Brian Treacy, a current Social Science student and Higher Education Editor for the University Observer this year’s only candidate for Student Union Education Officer.
Treacy, who is currently a Class Rep said that he is running because he ‘got a look into the inner work on how they [the Students’ Union] actually can be a benefit to students’ during his two years as a representative. He also feels that the Education Officer was the best role to support students in UCD.
Treacy wants to bring in new SU supported ‘assessment seminars’ that are designed to teach students about the best way to structure given assignments and address persistent grammar issues. He says that having spoken to staff involved in the writing centre, that they are ‘seeing students dropping grades due to poor structure.’ His hope is that if this is a SU run event, it will be a more accessible setting for students to engage and learn in.
He would also aim to introduce seminars with recent graduates from UCD to show people what they can expect when they leave college or layout master course options for them. Treacy hopes this will give students some guidance into what modules they should pick or what links can be formed to employers in fields that students would be interested in.
Treacy says he will aim to advocate that all lecture slides are placed online on time while also pushing for lecturers to begin recording and posting their lecturers for students. Treacy noted that 30 years ago, the idea of lecture slides seemed a radical step, but were almost universally well received. He says that 30 years from now we will look back on at the idea of recording lecturers and wonder why we were so slow to adopt it.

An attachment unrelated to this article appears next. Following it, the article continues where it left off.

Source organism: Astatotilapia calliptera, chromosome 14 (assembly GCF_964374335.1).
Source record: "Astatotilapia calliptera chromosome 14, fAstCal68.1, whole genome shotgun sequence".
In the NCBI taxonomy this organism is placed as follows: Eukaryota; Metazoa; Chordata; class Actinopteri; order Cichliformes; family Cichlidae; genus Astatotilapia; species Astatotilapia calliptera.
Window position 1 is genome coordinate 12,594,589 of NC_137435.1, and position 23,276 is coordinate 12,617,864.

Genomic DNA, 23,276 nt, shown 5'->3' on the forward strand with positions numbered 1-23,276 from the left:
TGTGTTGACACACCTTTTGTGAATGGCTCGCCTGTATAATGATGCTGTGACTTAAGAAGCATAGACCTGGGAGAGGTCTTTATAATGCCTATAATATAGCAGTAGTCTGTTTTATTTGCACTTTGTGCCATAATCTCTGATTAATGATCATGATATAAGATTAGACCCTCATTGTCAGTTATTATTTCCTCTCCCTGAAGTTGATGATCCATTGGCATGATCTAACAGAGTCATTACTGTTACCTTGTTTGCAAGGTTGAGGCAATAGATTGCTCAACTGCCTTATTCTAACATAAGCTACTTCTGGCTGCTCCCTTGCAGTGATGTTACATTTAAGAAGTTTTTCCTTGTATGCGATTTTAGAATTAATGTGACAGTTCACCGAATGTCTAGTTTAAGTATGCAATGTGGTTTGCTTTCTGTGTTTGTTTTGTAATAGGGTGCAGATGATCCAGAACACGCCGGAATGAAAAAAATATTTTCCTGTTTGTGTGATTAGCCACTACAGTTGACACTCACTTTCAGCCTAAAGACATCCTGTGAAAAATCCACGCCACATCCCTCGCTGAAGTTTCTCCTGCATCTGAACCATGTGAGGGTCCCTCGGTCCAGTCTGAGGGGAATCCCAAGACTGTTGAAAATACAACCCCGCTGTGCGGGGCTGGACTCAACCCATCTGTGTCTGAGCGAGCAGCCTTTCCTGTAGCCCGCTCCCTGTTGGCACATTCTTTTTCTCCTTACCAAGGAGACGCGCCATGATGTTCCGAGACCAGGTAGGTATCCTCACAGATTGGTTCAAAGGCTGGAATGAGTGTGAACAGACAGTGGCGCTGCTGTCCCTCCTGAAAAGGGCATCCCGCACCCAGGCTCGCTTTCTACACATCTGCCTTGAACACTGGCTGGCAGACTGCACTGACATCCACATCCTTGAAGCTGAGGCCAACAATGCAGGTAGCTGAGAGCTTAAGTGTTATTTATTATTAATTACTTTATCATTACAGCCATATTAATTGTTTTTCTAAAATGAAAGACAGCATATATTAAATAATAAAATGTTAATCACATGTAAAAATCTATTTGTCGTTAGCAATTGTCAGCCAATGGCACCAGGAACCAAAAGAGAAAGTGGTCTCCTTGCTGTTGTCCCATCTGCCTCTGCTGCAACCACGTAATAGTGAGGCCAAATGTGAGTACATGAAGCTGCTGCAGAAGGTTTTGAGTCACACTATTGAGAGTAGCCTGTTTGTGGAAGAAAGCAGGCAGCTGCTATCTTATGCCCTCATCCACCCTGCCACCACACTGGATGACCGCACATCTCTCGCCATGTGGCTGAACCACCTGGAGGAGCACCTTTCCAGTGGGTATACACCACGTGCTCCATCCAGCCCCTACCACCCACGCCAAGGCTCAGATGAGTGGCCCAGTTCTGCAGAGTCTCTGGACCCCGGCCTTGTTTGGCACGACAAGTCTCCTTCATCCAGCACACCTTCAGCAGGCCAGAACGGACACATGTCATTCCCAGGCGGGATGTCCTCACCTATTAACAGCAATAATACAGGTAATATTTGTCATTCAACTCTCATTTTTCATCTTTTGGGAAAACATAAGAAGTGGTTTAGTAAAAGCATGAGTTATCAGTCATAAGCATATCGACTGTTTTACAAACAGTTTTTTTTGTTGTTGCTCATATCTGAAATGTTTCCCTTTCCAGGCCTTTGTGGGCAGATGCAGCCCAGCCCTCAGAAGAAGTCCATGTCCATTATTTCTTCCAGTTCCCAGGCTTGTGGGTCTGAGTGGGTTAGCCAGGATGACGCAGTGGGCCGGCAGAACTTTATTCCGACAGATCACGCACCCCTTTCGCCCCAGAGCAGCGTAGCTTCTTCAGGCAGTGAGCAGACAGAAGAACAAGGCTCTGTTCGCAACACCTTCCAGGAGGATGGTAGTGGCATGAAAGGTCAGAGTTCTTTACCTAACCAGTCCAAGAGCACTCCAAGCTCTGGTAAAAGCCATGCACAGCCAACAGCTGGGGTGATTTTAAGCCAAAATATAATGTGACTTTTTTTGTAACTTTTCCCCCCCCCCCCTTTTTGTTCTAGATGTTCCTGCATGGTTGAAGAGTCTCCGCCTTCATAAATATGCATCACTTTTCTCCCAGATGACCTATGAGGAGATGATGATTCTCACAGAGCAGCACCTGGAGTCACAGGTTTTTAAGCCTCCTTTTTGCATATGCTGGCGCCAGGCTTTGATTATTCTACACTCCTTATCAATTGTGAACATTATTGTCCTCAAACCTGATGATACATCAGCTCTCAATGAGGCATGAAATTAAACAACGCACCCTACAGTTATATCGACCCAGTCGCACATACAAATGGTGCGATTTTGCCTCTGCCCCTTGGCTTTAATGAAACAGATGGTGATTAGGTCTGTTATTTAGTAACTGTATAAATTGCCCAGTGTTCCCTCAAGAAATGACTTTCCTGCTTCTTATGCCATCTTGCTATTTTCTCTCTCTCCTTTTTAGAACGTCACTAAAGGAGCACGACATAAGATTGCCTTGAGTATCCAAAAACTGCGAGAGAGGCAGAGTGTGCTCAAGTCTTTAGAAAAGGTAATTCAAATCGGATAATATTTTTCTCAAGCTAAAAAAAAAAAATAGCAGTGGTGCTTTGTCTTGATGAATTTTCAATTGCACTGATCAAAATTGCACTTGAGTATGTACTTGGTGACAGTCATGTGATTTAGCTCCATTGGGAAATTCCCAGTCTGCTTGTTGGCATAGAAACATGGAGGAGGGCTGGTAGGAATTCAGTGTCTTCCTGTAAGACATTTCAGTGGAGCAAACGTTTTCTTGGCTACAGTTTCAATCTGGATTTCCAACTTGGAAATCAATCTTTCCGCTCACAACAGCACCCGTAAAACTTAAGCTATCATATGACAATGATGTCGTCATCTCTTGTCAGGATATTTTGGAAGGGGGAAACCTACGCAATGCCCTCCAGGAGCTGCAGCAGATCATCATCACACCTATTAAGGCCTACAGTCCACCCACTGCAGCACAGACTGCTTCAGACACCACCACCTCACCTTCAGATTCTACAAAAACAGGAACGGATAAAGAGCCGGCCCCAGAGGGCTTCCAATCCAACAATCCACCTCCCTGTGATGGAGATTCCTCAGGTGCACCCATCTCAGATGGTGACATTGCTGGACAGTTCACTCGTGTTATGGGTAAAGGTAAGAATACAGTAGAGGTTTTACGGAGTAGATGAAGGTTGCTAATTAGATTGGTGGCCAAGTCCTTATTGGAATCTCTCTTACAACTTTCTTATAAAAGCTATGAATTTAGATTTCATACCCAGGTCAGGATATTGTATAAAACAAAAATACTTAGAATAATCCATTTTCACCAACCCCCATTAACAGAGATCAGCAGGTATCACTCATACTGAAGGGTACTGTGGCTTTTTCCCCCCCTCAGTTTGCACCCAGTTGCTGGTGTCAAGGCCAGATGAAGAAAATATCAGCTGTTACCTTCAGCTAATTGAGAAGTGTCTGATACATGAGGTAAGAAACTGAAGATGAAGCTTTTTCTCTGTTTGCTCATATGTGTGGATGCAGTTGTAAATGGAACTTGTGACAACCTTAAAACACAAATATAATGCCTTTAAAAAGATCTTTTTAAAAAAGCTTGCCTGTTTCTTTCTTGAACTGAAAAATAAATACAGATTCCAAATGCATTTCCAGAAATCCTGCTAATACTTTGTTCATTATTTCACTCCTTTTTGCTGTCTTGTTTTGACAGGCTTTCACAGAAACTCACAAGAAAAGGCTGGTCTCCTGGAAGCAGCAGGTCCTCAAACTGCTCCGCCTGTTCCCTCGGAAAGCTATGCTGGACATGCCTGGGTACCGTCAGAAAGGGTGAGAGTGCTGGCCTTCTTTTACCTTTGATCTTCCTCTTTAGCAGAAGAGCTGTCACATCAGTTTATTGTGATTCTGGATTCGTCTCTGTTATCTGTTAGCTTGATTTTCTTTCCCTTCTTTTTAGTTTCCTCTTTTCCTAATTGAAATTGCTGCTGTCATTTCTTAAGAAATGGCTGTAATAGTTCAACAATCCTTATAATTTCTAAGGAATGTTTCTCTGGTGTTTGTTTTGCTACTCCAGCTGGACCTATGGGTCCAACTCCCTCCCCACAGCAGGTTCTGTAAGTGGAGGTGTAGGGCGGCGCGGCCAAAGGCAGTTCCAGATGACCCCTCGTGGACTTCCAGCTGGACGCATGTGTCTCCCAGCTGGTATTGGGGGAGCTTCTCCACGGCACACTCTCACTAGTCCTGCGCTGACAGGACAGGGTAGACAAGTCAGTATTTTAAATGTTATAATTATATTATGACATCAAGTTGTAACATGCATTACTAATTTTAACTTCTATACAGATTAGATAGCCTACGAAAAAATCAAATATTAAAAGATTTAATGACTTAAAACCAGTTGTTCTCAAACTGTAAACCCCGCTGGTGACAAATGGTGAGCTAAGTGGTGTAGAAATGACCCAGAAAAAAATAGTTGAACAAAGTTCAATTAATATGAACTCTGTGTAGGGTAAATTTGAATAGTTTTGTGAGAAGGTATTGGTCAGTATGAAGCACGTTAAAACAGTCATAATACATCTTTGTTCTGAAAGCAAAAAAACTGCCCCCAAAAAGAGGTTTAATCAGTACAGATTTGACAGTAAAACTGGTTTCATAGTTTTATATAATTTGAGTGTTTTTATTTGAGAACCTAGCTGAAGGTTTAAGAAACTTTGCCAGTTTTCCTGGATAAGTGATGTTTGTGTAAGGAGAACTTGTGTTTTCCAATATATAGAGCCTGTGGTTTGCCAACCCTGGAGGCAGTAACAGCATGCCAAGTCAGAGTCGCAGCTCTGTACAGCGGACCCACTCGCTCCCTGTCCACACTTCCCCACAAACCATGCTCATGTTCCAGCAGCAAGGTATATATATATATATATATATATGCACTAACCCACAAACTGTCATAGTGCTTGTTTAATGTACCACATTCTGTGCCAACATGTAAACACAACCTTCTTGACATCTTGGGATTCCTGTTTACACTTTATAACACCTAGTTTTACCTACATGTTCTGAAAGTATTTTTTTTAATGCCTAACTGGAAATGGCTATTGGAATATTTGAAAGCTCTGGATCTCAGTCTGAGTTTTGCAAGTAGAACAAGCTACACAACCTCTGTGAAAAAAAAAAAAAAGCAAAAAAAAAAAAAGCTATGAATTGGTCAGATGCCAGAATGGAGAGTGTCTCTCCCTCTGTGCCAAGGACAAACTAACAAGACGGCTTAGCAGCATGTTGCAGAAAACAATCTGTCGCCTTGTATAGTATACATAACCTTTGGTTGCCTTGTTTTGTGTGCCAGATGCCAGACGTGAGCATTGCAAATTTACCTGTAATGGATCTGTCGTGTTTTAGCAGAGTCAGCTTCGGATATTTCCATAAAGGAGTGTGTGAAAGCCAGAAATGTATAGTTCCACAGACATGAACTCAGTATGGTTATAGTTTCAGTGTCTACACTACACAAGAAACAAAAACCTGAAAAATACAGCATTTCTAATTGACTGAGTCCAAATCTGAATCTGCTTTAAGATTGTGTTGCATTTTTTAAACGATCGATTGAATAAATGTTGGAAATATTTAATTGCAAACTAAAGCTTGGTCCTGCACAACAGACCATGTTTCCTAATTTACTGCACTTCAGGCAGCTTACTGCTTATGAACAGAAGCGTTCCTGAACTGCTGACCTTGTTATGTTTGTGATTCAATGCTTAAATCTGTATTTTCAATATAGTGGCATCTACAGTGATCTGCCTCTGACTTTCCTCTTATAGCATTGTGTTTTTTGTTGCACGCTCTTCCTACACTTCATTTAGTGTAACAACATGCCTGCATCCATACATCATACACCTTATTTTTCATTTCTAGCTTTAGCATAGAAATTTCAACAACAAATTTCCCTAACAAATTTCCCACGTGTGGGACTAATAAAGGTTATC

Treacy’s biggest new idea was developed in conjunction with the registry office. He wants to see a system in place where when students are registering they can clearly see when the assessments for that module fall. This is in an effort to allow students to better plan their academics and so that lecturers can also see when assignments from different modules are due to fall. This Treacy hopes will mean that lecturers will be able to avoid having numerous assignments falling on the same days or weeks and reduce the stress on students.
Treacy is also committed to advocating for further reductions in the resit and repeat fees. This will be alongside his efforts to help students understand and navigate the SUSI grant process. Treacy acknowledges that the process is often confusing and problems with it are often underreported as students don’t understand how they are missing out. He hopes that with the support of the Education Office, students can get the full benefit from these supports.
By Aaron Bowman – CoEditor